Cheese contains a high content of saturated fatty acids but also lists of potentially beneficial nutrients. How long-term cheese consumption affects the development of cardiovascular disease (CVD) is unclear. A meta-analysis of prospective observational studies was conducted to evaluate the risks of total CVD, coronary heart disease (CHD), and stroke associated with cheese consumption.
This meta-analysis of prospective studies suggests a nonlinear inverse association between cheese consumption and risk of CVD, the authors
Guo-Chong Chen, Yan Wang, Xing Tong, Ignatius M. Y. Szeto, Gerrit Smit, Zeng-Ning Li and Li-Qiang Qin say.
In the 1990s, Harvard studies showed that it was not saturated fat that caused heart disease, but actually trans fats that had been recommended since the 1950s!
This past spring, the FDA announced a plan to ban use of trans fats, reporting that they are not “generally recognized as safe” for human consumption.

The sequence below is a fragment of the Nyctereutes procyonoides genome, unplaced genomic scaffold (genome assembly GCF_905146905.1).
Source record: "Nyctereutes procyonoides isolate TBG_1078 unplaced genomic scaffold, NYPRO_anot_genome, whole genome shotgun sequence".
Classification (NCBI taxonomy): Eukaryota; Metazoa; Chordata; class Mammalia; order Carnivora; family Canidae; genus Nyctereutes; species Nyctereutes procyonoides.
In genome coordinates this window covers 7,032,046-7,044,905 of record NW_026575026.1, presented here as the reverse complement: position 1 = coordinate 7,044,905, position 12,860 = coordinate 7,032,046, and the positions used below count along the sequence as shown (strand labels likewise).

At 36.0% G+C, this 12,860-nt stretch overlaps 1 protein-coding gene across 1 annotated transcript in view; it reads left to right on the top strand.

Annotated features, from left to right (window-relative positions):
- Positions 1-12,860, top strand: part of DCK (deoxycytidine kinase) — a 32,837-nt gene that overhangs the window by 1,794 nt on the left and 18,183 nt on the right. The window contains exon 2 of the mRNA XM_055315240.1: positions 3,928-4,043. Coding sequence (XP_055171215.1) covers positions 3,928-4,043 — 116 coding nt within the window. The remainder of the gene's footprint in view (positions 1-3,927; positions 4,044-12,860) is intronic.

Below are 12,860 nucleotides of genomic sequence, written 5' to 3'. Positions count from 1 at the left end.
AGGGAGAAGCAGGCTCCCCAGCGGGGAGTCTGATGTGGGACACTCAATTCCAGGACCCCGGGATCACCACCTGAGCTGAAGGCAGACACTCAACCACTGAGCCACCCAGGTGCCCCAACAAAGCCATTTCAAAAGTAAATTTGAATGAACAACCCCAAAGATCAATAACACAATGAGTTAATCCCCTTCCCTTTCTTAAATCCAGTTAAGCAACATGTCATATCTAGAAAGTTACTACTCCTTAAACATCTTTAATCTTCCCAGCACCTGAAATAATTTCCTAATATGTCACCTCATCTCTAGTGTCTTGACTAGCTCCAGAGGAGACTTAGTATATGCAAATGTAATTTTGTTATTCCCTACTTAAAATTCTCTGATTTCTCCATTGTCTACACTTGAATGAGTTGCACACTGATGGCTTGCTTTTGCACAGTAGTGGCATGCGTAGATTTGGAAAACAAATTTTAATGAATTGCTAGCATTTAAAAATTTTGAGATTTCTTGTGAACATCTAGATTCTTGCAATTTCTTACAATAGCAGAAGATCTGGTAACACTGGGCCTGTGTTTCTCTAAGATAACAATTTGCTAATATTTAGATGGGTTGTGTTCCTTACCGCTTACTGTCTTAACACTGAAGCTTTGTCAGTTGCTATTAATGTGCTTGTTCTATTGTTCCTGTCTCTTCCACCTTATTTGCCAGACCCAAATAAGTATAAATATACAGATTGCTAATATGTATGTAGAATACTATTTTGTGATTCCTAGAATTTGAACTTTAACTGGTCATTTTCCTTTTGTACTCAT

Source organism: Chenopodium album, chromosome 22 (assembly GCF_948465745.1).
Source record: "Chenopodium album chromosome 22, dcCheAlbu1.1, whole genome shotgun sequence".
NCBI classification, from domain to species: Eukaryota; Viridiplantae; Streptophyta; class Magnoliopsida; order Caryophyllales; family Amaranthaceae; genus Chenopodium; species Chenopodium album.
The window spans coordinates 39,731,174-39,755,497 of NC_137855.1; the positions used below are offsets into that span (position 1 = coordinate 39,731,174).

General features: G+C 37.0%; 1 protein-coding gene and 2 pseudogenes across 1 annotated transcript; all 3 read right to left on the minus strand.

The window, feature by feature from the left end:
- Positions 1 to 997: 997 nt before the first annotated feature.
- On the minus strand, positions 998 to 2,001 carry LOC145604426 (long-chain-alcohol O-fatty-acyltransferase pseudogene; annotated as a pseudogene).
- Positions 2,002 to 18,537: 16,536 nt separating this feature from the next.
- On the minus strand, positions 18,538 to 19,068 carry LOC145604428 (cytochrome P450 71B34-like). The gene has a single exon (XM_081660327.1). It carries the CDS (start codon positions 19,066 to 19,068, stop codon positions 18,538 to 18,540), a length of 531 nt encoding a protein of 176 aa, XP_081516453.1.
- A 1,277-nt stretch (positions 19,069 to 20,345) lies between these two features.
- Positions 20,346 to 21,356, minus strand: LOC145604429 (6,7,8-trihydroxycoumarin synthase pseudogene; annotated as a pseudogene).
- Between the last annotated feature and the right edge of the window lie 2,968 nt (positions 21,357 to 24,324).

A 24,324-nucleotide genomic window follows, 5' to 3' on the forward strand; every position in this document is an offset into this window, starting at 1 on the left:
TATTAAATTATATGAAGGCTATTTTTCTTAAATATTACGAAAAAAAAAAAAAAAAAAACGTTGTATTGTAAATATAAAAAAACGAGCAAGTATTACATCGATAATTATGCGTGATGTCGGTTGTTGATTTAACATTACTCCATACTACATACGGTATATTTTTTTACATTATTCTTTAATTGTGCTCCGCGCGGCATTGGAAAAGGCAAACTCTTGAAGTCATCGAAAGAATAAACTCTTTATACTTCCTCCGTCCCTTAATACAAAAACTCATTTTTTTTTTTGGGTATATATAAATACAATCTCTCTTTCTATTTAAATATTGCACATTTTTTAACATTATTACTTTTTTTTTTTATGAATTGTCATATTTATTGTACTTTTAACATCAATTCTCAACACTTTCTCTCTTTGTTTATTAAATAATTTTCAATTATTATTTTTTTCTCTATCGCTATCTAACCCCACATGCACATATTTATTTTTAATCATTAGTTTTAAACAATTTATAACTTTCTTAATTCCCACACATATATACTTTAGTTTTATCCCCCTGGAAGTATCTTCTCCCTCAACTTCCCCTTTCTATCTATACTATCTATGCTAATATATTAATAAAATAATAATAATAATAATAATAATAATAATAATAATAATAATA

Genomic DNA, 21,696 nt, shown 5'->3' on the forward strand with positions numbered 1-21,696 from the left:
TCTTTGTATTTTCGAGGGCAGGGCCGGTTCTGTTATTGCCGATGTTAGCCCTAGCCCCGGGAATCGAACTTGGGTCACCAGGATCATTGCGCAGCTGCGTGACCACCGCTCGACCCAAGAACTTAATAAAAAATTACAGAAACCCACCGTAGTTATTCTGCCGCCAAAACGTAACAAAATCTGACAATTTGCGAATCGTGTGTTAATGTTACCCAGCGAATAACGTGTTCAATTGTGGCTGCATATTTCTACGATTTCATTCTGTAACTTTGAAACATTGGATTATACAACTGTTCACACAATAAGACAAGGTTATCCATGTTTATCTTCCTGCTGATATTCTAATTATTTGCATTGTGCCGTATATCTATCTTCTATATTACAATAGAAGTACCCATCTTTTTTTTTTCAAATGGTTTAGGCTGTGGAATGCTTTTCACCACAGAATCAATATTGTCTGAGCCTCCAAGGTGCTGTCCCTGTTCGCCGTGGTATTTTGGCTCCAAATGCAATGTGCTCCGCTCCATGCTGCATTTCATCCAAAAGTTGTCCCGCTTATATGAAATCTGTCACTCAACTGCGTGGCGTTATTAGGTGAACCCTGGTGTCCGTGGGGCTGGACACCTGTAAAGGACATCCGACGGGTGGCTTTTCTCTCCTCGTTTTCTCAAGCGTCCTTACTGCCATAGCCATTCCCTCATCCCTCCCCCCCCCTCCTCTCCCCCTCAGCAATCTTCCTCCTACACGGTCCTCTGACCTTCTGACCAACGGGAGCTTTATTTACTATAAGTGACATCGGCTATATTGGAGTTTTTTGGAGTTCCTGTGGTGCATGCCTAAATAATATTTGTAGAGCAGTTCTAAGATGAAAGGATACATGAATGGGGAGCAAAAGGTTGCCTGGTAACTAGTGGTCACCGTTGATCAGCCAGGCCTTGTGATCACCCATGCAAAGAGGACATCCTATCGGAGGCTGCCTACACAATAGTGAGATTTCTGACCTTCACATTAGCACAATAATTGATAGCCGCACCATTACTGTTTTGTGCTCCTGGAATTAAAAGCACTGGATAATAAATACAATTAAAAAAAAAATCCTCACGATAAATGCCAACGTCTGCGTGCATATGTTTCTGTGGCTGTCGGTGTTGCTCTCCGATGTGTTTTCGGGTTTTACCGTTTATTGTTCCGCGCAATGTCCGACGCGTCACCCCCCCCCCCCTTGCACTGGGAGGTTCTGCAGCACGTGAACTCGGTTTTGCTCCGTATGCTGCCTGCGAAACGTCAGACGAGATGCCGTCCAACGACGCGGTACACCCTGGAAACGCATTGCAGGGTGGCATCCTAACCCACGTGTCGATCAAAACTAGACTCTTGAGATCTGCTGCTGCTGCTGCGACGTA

England may be following suit, as they are considering a total ban. Experts report that a total ban could potentially prevent or postpone approximately 7,200 deaths related to coronary heart disease over the next five years.
A total ban is feasible, and experts are now calling for decisive action. Researchers have evaluated three policy options: 1) a total ban on trans fatty acids in processed foods; 2) improved food labeling; and 3) a ban on trans fatty acids in restaurants and fast food places.
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